Jim McKay’s En El Séptimo Día (On the Seventh Day) is a triumph, a compassionate, warm, and deeply humane tribute to the everyday existence of undocumented workers who like so many other people, are committed to simply waking up and going to work.
Except of course for the men McKay’s film focuses on, all of whom are undocumented themselves and non-professional actors, that simple task is fraught with danger. We see the daily humiliations of working low wage jobs for bad bosses, against whom these men have no recourse. We see them crammed together in one apartment, spread across mattresses and couches, sleeping wherever they can find room.
And yet McKay avoids the obvious pitfalls inherent to this genre. There’s no overt exoticising, no liberal pitying, no moral high ground. From the very first scene, in which we see their soccer team, Puebla F.C. (named after their hometown team in Mexico) win the semi-finals match in their recreational league, its clear that McKay sees these men as human beings. The main character, Jose, who is so charismatic and so full of pathos that you forget it’s probably his first time in front of a camera, is also deeply flawed. When his boss at the restaurant where he works as a delivery guy won’t give him the following Sunday off, he hides the information from his teammates as long as he can, too afraid to challenge his boss and too ashamed to admit he won’t be able to play in the finals.
That, by and large, is the whole plot. The film is broken up by each day in the week, each sequence following Jose as tries to balance his job, staying in contact with his pregnant wife in Mexico, helping out his teammates, and worrying about whether they’ll win the big game. It’s a simple story, simply told, and the result is a film defined by quiet moments, drawing out drama and comedy from the mundanity of every day life. Waking up for work, going to soccer practice, cooking dinner together as a makeshift family. There are no grand revelations to be found, its most dramatic implications left onscreen. In their place, the non-professional actors and neorealist style work to implicate you in a world that is both completely foreign (at least for those of us who are not either undocumented immigrants or related to one), and yet deeply familiar.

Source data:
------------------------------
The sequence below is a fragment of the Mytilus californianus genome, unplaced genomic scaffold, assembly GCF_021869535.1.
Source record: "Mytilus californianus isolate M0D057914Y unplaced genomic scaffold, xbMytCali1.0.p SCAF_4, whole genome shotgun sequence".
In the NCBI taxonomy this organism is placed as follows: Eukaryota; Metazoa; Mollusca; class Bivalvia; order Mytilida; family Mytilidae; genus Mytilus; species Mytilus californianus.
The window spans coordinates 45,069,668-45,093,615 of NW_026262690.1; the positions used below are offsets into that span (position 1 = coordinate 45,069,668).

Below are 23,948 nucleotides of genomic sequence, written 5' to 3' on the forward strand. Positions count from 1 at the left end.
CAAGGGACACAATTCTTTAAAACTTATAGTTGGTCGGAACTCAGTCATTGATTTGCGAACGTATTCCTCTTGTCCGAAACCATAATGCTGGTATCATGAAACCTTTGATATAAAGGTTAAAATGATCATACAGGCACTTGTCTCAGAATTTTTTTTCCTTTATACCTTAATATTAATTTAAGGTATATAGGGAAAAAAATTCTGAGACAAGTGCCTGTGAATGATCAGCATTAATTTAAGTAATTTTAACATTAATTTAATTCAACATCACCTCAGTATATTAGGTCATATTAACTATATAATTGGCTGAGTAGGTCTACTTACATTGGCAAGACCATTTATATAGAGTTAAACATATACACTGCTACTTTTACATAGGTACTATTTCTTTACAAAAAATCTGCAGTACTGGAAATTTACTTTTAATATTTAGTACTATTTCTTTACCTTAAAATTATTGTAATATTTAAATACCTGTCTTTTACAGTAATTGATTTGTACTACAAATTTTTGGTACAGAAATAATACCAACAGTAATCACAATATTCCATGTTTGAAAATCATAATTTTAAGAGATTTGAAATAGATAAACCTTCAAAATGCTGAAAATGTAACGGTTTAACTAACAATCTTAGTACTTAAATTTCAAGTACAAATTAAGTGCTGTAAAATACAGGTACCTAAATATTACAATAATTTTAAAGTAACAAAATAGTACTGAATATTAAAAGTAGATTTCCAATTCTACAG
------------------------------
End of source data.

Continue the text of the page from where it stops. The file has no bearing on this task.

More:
The Brooklyn brownstones, situated amongst leafy streets and interrupted by more bodegas and churches than make sense, are instantly recognizable. McKay’s camera catches everything. The Chinese laundromats, the Yemeni store owners, the English pubs and German soccer teams— while the last year has often felt like a battle for the soul of America, here we the foundational myth put to the test. The United States of America is a nation of immigrants, we are constantly told from the moment we are born, and yet in En El Séptimo Día we see exactly what that means. It’s people working side by side, in solidarity with each other based on their shared experiences and shared struggle— to be recognized, to put food on the table, to get to work. When a fellow delivery man is hit by a car, we understand that it could have been Jose, or any of his teammates, and it is by pure luck that he can continue to get his bike from his restaurant to whoever orders from it, and hopefully get a tip at the end.
For some the soccer game Puebla play at the end might just be a game, and yet what McKay succeeds at is that without a character ever having to say it out loud, we completely understand why something as simple as a recreational game can mean so much more for the people who struggle day in and day out merely to survive. Like Happy Go Lucky or last year’s Patterson, En El Séptimo Día is ultimately a testament to the inherent bravery of waking up, putting on your shoes, getting out the door, and getting on with the business of one’s life. It’s simply perfect.
En El Séptimo Día plays as part of BAMcinemaFest, June 17th.